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Diabetologia. 1996 Jul;39(7):857-60.

Phenotypic characterization of the Trp64Arg polymorphism in the beta 3-adrenergic receptor gene in normal weight and obese subjects.

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Karolinska Institute, Department of Molecular Medicine, Karolinska Hospital, Stockholm, Sweden.


The beta 3-adrenergic receptor, located mainly in fat cells of visceral adipose tissue, is involved in the regulation of lipolysis and thermogenesis. Recently, a mutation in the corresponding gene resulting in the replacement of tryptophan by arginine in position 64 (Trp64Arg) has been demonstrated, which associated with obesity and metabolic complications of obesity. We have investigated whether this polymorphism is associated with changes in beta 3-adrenergic receptor function or clinical characteristics in 40 non-obese and 43 obese non-diabetic subjects who underwent elective abdominal surgery. The beta-adrenergic receptor gene polymorphism was examined by restriction-enzyme cleavage conformation. Beta 3-adrenergic receptor function was investigated by measuring lipolysis in isolated visceral white fat cells incubated with noradrenaline (natural ligand) or (CGP) 12,177 (selective beta 3-agonist). No homozygotes for the mutation were found. The allelic frequency of Trp64Arg was similar in obese and non-obese subjects (9.4 and 12.5%, respectively). In obese and non-obese subjects there was no change in body mass index, body fat distribution, fat cell size, fasting circulating levels of insulin, glucose or lipids, blood pressure or adipocyte lipolysis induced by noradrenaline or CGP 12,177 when Trp64Arg heterozygotes were compared with Trp64A homozygotes. Our results suggest that the Trp64Arg mutation in its heterozygous form is not a major determinant of beta 3-adrenergic receptor function (when assessed by lipolysis in white adipose tissue) or of the pathophysiology of obesity.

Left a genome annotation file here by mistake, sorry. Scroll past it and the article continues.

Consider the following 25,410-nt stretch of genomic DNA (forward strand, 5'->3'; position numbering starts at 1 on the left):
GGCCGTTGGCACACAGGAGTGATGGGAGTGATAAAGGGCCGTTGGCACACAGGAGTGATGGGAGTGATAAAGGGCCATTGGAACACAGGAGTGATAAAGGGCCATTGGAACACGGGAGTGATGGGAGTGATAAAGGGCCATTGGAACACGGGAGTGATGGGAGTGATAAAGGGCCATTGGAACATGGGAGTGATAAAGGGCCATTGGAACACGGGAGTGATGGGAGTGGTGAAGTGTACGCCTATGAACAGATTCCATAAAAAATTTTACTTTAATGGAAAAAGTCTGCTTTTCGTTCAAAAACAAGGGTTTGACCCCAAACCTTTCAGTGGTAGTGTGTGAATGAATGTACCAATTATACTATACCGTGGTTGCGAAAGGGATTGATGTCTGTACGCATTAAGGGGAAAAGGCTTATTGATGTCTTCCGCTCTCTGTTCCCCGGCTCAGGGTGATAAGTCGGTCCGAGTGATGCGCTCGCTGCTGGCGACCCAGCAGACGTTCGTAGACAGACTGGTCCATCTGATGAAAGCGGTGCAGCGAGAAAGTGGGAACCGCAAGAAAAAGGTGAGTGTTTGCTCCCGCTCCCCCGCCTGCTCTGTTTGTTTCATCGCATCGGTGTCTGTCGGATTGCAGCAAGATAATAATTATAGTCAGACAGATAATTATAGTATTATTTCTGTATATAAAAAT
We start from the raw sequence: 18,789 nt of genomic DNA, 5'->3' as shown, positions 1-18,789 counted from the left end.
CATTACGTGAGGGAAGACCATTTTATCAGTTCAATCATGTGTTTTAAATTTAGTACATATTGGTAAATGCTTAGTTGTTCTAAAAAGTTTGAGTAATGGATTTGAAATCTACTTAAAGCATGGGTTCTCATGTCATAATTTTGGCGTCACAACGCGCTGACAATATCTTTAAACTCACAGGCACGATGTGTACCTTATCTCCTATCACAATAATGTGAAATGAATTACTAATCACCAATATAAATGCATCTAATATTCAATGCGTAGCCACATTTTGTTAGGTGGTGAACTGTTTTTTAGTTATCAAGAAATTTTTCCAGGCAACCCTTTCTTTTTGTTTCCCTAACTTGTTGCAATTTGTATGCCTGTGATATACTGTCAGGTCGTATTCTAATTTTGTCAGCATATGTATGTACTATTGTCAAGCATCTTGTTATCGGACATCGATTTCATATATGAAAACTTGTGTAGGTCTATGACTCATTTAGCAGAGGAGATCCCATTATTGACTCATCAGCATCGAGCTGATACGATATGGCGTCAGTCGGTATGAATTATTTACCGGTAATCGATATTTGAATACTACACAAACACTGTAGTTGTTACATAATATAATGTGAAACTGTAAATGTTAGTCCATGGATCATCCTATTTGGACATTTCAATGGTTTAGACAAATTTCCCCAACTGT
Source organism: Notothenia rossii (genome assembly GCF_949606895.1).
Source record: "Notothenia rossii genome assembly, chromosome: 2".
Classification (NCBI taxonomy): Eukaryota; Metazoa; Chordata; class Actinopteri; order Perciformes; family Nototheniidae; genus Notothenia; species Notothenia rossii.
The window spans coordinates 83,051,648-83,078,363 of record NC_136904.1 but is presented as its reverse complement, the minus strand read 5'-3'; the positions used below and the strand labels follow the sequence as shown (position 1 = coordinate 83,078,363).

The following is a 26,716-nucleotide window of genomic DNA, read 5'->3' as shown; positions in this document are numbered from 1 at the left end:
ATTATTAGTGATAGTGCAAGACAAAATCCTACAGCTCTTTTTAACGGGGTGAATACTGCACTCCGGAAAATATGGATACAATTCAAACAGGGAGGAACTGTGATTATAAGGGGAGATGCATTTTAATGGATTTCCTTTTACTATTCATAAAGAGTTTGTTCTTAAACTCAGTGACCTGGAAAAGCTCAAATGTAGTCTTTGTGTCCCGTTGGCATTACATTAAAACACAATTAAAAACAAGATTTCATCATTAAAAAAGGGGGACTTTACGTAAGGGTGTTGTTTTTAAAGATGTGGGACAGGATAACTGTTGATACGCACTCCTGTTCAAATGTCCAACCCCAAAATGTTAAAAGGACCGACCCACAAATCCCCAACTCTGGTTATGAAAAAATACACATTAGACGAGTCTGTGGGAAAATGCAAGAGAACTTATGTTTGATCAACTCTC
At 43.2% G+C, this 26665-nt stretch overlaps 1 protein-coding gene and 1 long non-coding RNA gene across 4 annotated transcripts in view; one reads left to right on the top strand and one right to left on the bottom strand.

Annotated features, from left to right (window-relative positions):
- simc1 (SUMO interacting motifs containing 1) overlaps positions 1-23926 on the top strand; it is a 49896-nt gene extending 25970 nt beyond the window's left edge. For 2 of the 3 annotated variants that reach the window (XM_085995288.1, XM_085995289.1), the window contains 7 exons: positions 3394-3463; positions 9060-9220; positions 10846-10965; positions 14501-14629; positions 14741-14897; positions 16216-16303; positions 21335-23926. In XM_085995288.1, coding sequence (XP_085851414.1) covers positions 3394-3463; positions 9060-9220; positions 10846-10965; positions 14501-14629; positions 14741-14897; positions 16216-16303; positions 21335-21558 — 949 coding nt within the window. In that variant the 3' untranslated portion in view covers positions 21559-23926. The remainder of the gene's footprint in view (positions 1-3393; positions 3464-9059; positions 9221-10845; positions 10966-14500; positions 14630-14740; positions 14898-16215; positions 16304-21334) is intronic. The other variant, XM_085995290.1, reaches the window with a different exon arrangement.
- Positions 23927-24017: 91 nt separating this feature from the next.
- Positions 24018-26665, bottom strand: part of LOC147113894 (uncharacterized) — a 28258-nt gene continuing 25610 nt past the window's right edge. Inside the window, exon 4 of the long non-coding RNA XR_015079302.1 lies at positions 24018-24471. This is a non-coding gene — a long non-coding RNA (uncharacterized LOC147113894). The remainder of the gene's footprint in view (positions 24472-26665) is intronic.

[Indexed for MEDLINE]

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